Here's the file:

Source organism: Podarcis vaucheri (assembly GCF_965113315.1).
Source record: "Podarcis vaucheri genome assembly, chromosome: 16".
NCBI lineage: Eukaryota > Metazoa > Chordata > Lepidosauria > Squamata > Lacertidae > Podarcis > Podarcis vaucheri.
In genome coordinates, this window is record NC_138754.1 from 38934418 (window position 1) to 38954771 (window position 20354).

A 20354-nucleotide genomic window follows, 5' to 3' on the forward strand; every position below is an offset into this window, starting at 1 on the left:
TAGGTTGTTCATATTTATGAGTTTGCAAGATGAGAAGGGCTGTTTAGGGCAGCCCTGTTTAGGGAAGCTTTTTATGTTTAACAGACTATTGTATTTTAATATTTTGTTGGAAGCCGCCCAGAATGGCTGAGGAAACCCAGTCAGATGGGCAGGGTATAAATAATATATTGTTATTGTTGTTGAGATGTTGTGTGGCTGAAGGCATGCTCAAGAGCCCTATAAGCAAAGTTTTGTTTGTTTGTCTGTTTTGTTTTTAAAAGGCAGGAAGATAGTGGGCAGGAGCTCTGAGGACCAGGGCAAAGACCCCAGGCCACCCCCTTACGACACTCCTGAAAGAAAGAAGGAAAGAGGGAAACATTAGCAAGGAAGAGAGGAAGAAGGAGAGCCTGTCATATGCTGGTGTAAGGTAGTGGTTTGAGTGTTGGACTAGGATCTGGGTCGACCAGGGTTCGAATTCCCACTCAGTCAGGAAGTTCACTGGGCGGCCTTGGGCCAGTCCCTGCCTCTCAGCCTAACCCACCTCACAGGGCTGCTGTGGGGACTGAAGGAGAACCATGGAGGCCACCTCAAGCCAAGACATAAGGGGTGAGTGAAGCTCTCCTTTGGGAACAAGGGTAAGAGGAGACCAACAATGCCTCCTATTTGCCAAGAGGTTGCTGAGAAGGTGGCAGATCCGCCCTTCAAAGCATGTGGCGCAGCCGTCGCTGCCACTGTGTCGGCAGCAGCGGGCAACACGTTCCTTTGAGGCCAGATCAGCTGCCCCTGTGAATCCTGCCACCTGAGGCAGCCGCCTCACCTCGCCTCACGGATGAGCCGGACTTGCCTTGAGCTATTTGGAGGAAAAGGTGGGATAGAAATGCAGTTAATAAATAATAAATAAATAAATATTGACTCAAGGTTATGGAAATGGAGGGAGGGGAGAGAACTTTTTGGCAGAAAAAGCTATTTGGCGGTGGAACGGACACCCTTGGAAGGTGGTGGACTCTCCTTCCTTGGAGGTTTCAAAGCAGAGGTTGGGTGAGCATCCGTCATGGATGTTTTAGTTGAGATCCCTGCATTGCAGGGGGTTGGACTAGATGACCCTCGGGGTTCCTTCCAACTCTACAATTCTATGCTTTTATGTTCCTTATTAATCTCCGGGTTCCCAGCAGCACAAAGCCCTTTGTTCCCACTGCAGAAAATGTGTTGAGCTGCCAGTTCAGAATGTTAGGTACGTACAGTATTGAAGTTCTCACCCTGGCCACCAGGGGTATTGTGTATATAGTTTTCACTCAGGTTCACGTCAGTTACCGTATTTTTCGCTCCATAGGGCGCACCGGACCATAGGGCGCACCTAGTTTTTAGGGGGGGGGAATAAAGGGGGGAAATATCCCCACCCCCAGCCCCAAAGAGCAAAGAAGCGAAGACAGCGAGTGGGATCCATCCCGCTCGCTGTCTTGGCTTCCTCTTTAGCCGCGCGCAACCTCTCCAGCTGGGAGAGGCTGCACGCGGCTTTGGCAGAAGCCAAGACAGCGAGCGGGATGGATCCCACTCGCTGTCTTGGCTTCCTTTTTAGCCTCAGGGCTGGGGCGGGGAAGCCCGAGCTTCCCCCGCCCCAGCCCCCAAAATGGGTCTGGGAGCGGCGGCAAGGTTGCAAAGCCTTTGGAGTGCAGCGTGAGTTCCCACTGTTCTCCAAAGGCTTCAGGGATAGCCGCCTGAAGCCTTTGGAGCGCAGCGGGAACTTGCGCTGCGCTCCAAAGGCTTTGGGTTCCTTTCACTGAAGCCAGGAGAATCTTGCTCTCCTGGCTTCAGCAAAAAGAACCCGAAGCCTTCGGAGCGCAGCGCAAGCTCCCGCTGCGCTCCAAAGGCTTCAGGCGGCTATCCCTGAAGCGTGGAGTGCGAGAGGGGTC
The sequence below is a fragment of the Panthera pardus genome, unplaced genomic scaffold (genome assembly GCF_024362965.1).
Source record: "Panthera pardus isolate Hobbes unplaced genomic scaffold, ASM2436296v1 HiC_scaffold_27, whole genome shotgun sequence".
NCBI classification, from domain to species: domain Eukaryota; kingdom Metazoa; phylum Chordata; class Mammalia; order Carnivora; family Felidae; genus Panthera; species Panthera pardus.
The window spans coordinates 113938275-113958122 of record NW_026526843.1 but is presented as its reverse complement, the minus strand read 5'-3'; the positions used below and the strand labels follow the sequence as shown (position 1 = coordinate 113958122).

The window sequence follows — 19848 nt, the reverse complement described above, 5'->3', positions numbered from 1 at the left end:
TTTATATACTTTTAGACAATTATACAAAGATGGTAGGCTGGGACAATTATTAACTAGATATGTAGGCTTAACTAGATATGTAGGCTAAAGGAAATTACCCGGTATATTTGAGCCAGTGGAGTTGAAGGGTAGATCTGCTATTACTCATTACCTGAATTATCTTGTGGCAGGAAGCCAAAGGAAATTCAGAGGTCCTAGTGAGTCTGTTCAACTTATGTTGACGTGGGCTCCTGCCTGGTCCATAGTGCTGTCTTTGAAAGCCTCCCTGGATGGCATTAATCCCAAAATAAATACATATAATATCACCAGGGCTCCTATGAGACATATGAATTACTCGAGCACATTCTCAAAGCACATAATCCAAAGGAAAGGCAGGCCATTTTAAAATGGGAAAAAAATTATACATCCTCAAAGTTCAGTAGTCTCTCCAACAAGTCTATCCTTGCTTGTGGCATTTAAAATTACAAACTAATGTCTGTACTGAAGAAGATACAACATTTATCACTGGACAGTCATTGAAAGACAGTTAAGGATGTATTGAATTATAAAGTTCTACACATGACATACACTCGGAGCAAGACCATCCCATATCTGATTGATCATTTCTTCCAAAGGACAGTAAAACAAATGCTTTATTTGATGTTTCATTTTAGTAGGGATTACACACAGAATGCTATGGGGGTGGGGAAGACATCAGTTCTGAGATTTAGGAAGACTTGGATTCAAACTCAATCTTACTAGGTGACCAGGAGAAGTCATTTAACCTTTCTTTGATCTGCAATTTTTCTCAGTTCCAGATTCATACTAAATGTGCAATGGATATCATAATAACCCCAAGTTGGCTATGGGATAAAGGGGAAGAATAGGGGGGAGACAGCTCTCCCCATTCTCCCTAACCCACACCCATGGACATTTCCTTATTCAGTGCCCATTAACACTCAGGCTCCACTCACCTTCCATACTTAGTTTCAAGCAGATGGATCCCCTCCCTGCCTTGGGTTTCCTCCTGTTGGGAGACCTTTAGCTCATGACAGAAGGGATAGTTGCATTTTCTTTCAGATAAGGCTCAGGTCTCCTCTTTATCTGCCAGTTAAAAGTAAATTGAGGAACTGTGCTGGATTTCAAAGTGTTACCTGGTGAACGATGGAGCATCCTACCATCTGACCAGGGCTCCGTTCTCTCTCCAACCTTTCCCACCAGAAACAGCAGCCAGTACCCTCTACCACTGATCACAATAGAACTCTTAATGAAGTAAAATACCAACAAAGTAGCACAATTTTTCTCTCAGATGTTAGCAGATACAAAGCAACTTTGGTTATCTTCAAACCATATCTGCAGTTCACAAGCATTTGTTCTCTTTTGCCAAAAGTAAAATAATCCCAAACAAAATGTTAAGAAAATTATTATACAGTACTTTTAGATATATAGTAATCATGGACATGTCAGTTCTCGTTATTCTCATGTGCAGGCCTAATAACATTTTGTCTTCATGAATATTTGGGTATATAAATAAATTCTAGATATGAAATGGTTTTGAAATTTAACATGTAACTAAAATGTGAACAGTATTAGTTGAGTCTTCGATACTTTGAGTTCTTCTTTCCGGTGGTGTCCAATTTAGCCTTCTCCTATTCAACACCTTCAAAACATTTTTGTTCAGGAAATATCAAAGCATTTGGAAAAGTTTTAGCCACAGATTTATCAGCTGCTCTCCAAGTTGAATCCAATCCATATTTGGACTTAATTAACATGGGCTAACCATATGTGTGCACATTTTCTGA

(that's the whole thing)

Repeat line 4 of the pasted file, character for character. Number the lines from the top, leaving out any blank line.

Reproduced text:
In genome coordinates, this window is record NC_138754.1 from 38934418 (window position 1) to 38954771 (window position 20354).